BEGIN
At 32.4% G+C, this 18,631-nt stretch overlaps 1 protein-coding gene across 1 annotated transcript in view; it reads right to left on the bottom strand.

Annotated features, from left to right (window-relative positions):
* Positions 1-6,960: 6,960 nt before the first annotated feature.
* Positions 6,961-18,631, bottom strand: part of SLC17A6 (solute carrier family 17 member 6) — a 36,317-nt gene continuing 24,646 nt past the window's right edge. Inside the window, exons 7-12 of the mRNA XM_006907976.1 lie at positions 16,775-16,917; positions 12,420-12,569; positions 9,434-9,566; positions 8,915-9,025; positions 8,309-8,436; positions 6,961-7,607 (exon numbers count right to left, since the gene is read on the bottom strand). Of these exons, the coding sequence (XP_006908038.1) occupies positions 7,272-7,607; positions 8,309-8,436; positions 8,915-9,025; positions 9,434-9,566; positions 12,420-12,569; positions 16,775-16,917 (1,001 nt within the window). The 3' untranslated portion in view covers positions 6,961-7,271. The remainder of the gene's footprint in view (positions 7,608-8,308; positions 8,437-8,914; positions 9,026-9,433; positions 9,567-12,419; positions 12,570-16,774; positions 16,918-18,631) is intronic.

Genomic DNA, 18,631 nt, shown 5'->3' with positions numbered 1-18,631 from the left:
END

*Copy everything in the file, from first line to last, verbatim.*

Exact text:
At 32.4% G+C, this 18,631-nt stretch overlaps 1 protein-coding gene across 1 annotated transcript in view; it reads right to left on the bottom strand.

Annotated features, from left to right (window-relative positions):
* Positions 1-6,960: 6,960 nt before the first annotated feature.
* Positions 6,961-18,631, bottom strand: part of SLC17A6 (solute carrier family 17 member 6) — a 36,317-nt gene continuing 24,646 nt past the window's right edge. Inside the window, exons 7-12 of the mRNA XM_006907976.1 lie at positions 16,775-16,917; positions 12,420-12,569; positions 9,434-9,566; positions 8,915-9,025; positions 8,309-8,436; positions 6,961-7,607 (exon numbers count right to left, since the gene is read on the bottom strand). Of these exons, the coding sequence (XP_006908038.1) occupies positions 7,272-7,607; positions 8,309-8,436; positions 8,915-9,025; positions 9,434-9,566; positions 12,420-12,569; positions 16,775-16,917 (1,001 nt within the window). The 3' untranslated portion in view covers positions 6,961-7,271. The remainder of the gene's footprint in view (positions 7,608-8,308; positions 8,437-8,914; positions 9,026-9,433; positions 9,567-12,419; positions 12,570-16,774; positions 16,918-18,631) is intronic.

Genomic DNA, 18,631 nt, shown 5'->3' with positions numbered 1-18,631 from the left: